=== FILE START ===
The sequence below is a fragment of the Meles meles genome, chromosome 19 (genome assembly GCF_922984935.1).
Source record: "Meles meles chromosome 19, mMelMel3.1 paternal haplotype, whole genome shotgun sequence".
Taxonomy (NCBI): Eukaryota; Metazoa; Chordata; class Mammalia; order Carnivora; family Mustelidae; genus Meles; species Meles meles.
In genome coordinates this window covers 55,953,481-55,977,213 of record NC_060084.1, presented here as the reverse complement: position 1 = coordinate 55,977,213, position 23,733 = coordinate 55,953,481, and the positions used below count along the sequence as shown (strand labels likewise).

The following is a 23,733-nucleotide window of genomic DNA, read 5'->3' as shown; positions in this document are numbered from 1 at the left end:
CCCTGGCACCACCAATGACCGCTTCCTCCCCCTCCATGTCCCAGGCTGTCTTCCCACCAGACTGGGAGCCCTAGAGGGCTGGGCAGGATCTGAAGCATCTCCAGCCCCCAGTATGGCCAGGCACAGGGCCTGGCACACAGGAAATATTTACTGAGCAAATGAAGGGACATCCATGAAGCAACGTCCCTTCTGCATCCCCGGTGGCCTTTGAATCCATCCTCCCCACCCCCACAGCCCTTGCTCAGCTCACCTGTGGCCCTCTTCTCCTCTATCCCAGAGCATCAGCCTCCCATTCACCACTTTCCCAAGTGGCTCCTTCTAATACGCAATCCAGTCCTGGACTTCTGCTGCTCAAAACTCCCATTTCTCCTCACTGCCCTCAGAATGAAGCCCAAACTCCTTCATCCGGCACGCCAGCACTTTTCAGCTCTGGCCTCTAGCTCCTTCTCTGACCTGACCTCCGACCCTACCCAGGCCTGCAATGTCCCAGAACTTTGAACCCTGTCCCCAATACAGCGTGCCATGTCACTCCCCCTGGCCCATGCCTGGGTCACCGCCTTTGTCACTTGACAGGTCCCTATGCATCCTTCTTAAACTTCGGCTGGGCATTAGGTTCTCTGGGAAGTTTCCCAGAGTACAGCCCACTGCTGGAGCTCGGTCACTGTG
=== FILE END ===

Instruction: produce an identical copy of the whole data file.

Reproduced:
The sequence below is a fragment of the Meles meles genome, chromosome 19 (genome assembly GCF_922984935.1).
Source record: "Meles meles chromosome 19, mMelMel3.1 paternal haplotype, whole genome shotgun sequence".
Taxonomy (NCBI): Eukaryota; Metazoa; Chordata; class Mammalia; order Carnivora; family Mustelidae; genus Meles; species Meles meles.
In genome coordinates this window covers 55,953,481-55,977,213 of record NC_060084.1, presented here as the reverse complement: position 1 = coordinate 55,977,213, position 23,733 = coordinate 55,953,481, and the positions used below count along the sequence as shown (strand labels likewise).

The following is a 23,733-nucleotide window of genomic DNA, read 5'->3' as shown; positions in this document are numbered from 1 at the left end:
CCCTGGCACCACCAATGACCGCTTCCTCCCCCTCCATGTCCCAGGCTGTCTTCCCACCAGACTGGGAGCCCTAGAGGGCTGGGCAGGATCTGAAGCATCTCCAGCCCCCAGTATGGCCAGGCACAGGGCCTGGCACACAGGAAATATTTACTGAGCAAATGAAGGGACATCCATGAAGCAACGTCCCTTCTGCATCCCCGGTGGCCTTTGAATCCATCCTCCCCACCCCCACAGCCCTTGCTCAGCTCACCTGTGGCCCTCTTCTCCTCTATCCCAGAGCATCAGCCTCCCATTCACCACTTTCCCAAGTGGCTCCTTCTAATACGCAATCCAGTCCTGGACTTCTGCTGCTCAAAACTCCCATTTCTCCTCACTGCCCTCAGAATGAAGCCCAAACTCCTTCATCCGGCACGCCAGCACTTTTCAGCTCTGGCCTCTAGCTCCTTCTCTGACCTGACCTCCGACCCTACCCAGGCCTGCAATGTCCCAGAACTTTGAACCCTGTCCCCAATACAGCGTGCCATGTCACTCCCCCTGGCCCATGCCTGGGTCACCGCCTTTGTCACTTGACAGGTCCCTATGCATCCTTCTTAAACTTCGGCTGGGCATTAGGTTCTCTGGGAAGTTTCCCAGAGTACAGCCCACTGCTGGAGCTCGGTCACTGTG